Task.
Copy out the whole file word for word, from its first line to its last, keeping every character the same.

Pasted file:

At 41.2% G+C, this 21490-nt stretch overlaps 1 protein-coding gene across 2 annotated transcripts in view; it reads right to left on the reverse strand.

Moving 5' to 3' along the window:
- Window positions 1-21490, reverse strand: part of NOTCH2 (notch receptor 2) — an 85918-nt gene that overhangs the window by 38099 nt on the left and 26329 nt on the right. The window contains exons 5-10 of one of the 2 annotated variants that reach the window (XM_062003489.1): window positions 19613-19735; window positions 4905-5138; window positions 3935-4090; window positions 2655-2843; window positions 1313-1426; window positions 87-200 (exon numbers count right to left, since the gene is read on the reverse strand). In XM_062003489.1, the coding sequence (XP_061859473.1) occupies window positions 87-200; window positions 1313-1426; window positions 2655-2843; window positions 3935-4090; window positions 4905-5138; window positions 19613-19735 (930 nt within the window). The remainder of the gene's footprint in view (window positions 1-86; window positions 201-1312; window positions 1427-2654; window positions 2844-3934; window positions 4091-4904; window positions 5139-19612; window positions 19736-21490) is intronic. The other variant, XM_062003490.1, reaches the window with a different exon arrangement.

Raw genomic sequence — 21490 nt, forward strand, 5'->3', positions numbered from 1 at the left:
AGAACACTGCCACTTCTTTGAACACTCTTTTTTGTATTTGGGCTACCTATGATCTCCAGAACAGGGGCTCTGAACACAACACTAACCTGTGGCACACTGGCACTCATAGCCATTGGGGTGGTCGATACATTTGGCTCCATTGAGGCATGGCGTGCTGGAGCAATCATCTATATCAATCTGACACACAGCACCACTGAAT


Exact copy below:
At 41.2% G+C, this 21490-nt stretch overlaps 1 protein-coding gene across 2 annotated transcripts in view; it reads right to left on the reverse strand.

Moving 5' to 3' along the window:
- Window positions 1-21490, reverse strand: part of NOTCH2 (notch receptor 2) — an 85918-nt gene that overhangs the window by 38099 nt on the left and 26329 nt on the right. The window contains exons 5-10 of one of the 2 annotated variants that reach the window (XM_062003489.1): window positions 19613-19735; window positions 4905-5138; window positions 3935-4090; window positions 2655-2843; window positions 1313-1426; window positions 87-200 (exon numbers count right to left, since the gene is read on the reverse strand). In XM_062003489.1, the coding sequence (XP_061859473.1) occupies window positions 87-200; window positions 1313-1426; window positions 2655-2843; window positions 3935-4090; window positions 4905-5138; window positions 19613-19735 (930 nt within the window). The remainder of the gene's footprint in view (window positions 1-86; window positions 201-1312; window positions 1427-2654; window positions 2844-3934; window positions 4091-4904; window positions 5139-19612; window positions 19736-21490) is intronic. The other variant, XM_062003490.1, reaches the window with a different exon arrangement.

Raw genomic sequence — 21490 nt, forward strand, 5'->3', positions numbered from 1 at the left:
AGAACACTGCCACTTCTTTGAACACTCTTTTTTGTATTTGGGCTACCTATGATCTCCAGAACAGGGGCTCTGAACACAACACTAACCTGTGGCACACTGGCACTCATAGCCATTGGGGTGGTCGATACATTTGGCTCCATTGAGGCATGGCGTGCTGGAGCAATCATCTATATCAATCTGACACACAGCACCACTGAAT